Deer disease researchers call on Creighton professor
His reputation as a world authority on the ecology of highly contagious disease particles known as “prions” landed Jason Bartz, PhD, on a University of Minnesota team studying chronic wasting disease (CWD) in deer.
Bartz, Creighton University’s associate dean for academic and faculty affairs and vice chair of medical microbiology and immunology at the Creighton University School of Medicine, will analyze field samples collected by researchers investigating an approximately 12-acre site in northern Minnesota where CWD-infected deer carcasses were illegally dumped.
Peter Larsen, PhD, assistant professor in the University of Minnesota’s Department of Veterinary and Biomedical Sciences and co-director of the Minnesota Center for Prion Research and Outreach, is leading the effort to measure the presence of prions in soil. These highly contagious particles can infect soil for up to two decades and can be detected by measuring their presence in animal urine, bones and hair.
The emergence of the illegal dump promises to be something of a biological Rosetta Stone, potentially revealing how long CWD prions can survive, how they spread, and whether plants and mushrooms are capable of absorbing and spreading them in addition to animals and rodents.
According to the Centers for Disease Control and Prevention, chronic wasting disease is universally fatal. There are no treatments or vaccines. It primarily affects deer, elk, reindeer, sika deer and moose and has been detected in Canada and the United States, Norway, Finland, Sweden and South Korea. Symptoms include drastic weight loss (wasting), stumbling, listlessness and other neurologic symptoms. No evidence of human transmission is known, though CDC information says that some studies have shown that non-human primates such as monkeys are at risk after eating CWD-infected meat.
“These studies raise concerns that there may also be a risk to people,” the CDC says. “Since 1997, the World Health Organization has recommended that it is important to keep the agents of all known prion diseases from entering the human food chain.”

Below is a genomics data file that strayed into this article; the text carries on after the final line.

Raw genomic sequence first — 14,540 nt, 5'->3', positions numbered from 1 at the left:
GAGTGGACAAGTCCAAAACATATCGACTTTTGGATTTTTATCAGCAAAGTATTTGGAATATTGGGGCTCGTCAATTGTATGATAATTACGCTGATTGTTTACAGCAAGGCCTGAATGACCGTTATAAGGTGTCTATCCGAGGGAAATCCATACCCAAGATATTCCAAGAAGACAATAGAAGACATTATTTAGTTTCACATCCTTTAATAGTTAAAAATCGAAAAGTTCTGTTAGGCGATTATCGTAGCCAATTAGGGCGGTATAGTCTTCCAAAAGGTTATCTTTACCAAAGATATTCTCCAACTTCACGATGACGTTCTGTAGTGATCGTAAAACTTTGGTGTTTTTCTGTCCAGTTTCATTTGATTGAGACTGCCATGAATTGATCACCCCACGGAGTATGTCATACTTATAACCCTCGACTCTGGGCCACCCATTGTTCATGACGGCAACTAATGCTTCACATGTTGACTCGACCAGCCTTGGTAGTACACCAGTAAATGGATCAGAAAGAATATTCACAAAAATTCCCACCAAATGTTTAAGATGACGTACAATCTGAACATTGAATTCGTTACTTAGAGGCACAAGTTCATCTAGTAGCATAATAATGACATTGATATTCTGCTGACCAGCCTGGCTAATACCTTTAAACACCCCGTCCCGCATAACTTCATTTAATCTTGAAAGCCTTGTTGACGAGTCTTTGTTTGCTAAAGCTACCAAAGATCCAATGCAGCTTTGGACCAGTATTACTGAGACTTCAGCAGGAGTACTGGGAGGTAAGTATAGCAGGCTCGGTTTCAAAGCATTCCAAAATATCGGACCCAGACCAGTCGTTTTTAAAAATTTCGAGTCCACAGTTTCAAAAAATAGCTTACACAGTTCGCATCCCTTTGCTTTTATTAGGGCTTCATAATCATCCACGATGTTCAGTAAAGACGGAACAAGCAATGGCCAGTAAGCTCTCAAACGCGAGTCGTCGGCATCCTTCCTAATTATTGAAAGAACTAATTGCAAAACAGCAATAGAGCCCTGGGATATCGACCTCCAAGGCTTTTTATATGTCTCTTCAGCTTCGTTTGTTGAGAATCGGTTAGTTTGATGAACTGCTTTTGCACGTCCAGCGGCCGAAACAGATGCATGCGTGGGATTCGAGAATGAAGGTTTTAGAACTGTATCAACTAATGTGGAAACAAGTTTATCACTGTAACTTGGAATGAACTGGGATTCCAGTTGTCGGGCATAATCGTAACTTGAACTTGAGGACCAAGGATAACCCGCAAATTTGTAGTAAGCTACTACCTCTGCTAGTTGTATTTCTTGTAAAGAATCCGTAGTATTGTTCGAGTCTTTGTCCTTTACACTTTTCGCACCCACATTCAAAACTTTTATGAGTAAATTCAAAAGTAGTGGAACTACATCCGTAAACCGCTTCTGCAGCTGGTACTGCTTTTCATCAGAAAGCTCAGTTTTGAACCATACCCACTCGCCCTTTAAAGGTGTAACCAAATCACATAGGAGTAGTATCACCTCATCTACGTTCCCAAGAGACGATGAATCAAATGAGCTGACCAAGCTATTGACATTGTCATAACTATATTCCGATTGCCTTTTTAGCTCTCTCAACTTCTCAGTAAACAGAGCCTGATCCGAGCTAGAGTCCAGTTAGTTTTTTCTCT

Larsen says he met Bartz through a coalition of universities formed to address CWD issues.
“Our research interests proved so much in common that we were collaborating even before the dump site became available,” Larsen says. “When the dump site happened back in April it was all hands on deck. Jason is a world authority and expert on prion disease and the ecology of prions, and there are things he can do in his lab, experimentally, that we are nowhere near being able to do.”
Highly sensitive methodologies that can detect the presence of a tablespoon of CWD prions distributed across a body of water equivalent to 400 Olympic-sized swimming pools are key to the research effort.
“We are trying to figure out the extent of the contamination, if any, and if there is contamination, then trying to figure out ways to mitigate this so that it doesn't spread and pose a risk to wild deer in that area,” Bartz says. “In the laboratory, in experimental settings, there is evidence that plants can also spread these prions. Now that we have this proof of principle that something is possible, we are going into the field and asking the question: ‘Do we observe something in the field similar to what was determined in a laboratory setting?’”
Larsen says he believes his team’s research is “incredibly unique.”
“The research is so important and so novel because we are trying to understand the ecology of these prions in the wild so we can understand long term, through ecological testing, Where are the prions? Where are the hot spots?
“Are the rodents that live in the soil spreading prions around? Are the prions being incorporated into plants, into their leaves, perhaps into mushrooms, and even into grass? Are the prions circulating in dust? We know that you can go into a barn and find prions in dust. Are the prions moving through waterways? We know from our research into CWD in Colorado that prions can be picked up in water downstream of positive herds.”
The university consortium that brought Bartz and Larsen together is composed of basic scientists, field biologists and representatives of state and federal agencies concerned with chronic wasting disease.
“This year I was the chair of this consortium,” Bartz says. “We are a multidisciplinary group seeking to identify the major problems in the field, and once those problems are identified, figuring out how to solve them.”